Yachting New Zealand's chief executive David Abercrombie isn't about to waste time wringing his hands over the dumping of one of the country's most successful disciplines from the Olympic Games programme.
Instead Abercrombie, acknowledging there is no course of appeal to get windsurfing back on the card for the 2016 Games in Rio de Janeiro, is planning to make sure New Zealand is among the pre-eminent nations in kiteboarding in four years' time.
The kites are in for Rio, courtesy of a 19-17 vote by the International Sailing Federation's (ISAF) council last weekend. Abercrombie is keen to have the discipline on the Sail Auckland regatta programme early next year.
Waiting with fingers crossed for six months, until the ISAF's annual conference in November in the vain hope of a change of heart, means losing a valuable six months planning. He pointed to the failed attempts of classes such as the Tornado and Flying Dutchman to regain their Olympic spots as proof of the difficulty of changing ISAF minds.
"Our initial goal is to garner as much interest as we can, see who's out there wanting to get involved and put some resources around them," Abercrombie said yesterday. "We just need to get stuck in, roll the sleeves up and go for it."
Abercrombie has some sympathy for windsurfing's plight. It has become one of New Zealand's most successful Olympic disciplines, with seven medals since its introduction in 1984.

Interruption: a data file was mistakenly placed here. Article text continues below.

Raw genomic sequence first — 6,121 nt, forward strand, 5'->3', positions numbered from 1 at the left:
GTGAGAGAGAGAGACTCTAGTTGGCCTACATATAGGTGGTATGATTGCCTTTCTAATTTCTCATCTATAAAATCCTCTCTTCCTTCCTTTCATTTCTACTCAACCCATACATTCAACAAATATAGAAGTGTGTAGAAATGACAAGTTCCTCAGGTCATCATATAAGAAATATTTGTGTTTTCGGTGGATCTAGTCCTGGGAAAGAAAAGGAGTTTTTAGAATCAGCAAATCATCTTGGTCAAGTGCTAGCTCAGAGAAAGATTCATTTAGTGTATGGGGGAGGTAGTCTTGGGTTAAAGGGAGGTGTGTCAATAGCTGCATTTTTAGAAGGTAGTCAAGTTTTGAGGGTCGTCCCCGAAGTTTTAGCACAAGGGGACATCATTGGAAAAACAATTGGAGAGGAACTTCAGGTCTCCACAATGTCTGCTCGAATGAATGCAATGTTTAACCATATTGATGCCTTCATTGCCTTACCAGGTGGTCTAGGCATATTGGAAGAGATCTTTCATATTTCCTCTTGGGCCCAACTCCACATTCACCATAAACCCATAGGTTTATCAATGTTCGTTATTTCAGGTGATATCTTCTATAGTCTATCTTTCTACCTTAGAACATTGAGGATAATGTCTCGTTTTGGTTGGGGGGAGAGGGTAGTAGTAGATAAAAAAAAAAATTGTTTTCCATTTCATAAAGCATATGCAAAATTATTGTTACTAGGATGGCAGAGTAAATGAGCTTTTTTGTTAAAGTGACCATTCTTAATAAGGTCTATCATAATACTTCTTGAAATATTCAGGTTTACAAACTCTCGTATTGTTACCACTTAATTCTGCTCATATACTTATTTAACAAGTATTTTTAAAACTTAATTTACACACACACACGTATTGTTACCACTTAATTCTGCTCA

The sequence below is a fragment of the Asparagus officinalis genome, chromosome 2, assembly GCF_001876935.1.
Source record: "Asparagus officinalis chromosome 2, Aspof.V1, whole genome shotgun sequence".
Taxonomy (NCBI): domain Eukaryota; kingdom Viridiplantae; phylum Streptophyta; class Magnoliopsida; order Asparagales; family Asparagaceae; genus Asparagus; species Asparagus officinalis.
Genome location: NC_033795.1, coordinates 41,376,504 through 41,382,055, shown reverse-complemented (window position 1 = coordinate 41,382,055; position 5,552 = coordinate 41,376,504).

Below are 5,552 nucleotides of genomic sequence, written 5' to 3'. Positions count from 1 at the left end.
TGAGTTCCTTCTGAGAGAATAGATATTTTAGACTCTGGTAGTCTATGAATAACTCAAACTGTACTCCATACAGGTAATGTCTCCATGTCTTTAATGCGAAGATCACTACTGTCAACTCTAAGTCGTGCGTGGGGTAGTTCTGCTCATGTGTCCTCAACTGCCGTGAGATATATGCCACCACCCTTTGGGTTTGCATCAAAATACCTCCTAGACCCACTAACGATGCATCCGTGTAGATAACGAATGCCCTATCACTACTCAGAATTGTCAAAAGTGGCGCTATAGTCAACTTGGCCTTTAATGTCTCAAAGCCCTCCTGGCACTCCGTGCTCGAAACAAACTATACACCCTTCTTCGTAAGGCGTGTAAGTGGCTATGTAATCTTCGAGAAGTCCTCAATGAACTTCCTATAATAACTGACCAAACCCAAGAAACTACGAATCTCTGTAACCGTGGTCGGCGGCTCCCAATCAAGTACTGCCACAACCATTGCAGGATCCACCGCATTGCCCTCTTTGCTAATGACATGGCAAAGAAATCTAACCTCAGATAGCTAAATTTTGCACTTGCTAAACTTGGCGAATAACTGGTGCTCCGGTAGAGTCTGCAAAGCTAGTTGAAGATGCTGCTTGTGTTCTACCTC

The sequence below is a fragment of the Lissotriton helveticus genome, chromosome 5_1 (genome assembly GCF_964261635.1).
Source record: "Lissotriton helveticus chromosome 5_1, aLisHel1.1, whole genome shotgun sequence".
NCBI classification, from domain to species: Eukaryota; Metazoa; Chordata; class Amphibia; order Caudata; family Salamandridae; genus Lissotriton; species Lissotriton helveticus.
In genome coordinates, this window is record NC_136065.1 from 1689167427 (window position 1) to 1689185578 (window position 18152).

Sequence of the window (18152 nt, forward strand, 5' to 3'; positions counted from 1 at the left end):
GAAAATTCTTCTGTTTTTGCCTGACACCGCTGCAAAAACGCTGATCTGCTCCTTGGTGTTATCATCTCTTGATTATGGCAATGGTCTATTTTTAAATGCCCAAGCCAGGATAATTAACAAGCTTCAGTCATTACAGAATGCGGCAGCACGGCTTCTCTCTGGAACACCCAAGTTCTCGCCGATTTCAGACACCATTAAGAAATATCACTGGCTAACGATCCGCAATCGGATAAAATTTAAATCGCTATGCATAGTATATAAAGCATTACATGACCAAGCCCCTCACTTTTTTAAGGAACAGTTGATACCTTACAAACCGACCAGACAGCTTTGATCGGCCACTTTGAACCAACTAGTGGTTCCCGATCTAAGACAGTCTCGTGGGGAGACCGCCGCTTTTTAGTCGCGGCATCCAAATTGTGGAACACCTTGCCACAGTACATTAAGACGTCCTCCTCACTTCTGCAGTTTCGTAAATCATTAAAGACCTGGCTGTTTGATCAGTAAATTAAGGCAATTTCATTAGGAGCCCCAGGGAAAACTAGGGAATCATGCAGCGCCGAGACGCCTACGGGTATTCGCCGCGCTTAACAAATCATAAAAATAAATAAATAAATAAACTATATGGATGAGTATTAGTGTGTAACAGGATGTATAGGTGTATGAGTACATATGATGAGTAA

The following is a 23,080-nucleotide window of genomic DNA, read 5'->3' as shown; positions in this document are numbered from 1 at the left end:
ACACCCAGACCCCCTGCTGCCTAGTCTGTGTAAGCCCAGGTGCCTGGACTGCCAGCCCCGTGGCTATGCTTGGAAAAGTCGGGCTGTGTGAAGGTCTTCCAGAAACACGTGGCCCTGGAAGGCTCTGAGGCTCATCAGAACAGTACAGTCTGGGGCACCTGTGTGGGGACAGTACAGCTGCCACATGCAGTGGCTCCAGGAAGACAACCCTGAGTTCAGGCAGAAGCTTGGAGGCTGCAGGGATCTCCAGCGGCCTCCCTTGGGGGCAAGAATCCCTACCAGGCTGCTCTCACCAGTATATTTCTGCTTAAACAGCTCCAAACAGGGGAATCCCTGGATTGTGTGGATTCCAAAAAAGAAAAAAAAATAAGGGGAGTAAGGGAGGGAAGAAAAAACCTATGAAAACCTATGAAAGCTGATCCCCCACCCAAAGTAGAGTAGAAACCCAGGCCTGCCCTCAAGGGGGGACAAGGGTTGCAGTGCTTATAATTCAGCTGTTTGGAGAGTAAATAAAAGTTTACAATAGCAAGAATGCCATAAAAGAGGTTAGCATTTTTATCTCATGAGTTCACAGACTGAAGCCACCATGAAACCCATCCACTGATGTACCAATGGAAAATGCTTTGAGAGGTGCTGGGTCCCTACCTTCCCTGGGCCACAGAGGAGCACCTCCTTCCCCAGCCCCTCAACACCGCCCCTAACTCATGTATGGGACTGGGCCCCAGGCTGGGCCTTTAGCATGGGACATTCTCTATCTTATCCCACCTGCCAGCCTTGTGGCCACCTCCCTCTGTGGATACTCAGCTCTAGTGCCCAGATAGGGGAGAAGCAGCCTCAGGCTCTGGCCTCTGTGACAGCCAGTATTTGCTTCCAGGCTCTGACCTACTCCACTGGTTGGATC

He has had a personal involvement in the sport, and believes the ISAF did not handle the transition from one discipline to the other smartly.
"Our feeling is that possibly windsurfing took too casual an approach to it, thought they were safe," Abercrombie said.
"They probably didn't lobby as strongly as they could have. Kiteboarding lobbied bloody hard and gave some good reasons why it should be there. It ticks a lot of boxes. Windsurfing didn't go and beat the drum hard enough."
Cost-effectiveness may also have played a part with the International Olympic Committee.
"You can put a kiteboard and sail in the water for $3000; it's about $13,000 for an RS:X. You can chuck it in a bag, carry it round in an aeroplane instead of having to freight it."
Abercrombie hopes to have a kiteboarding plan in place within a month.
"We'll look to have racing prior to Christmas with a first major event," he said. "We'd be daft not to include it at Sail Auckland now that it's an Olympic class. It will give us a real opportunity to test a new class in an Olympic-type regatta environment."
He suspects Sail Melbourne in November and Sail Sydney the following month will follow suit.
That said, Abercrombie is adamant windsurfing won't finish up draped in cobwebs.
"We don't have a female athlete selected to the Olympics, don't have a windsurfer going to the Youth worlds [in Dublin in July].
"We have neglected that area, but we're going to try and keep windsurfing going in New Zealand because there's still a heap of people who enjoy it.
"Having said that, looking at things historically, if this is what we've got I reckon there's some fantastic opportunities around doing something with it. That's the way we've got to look at it."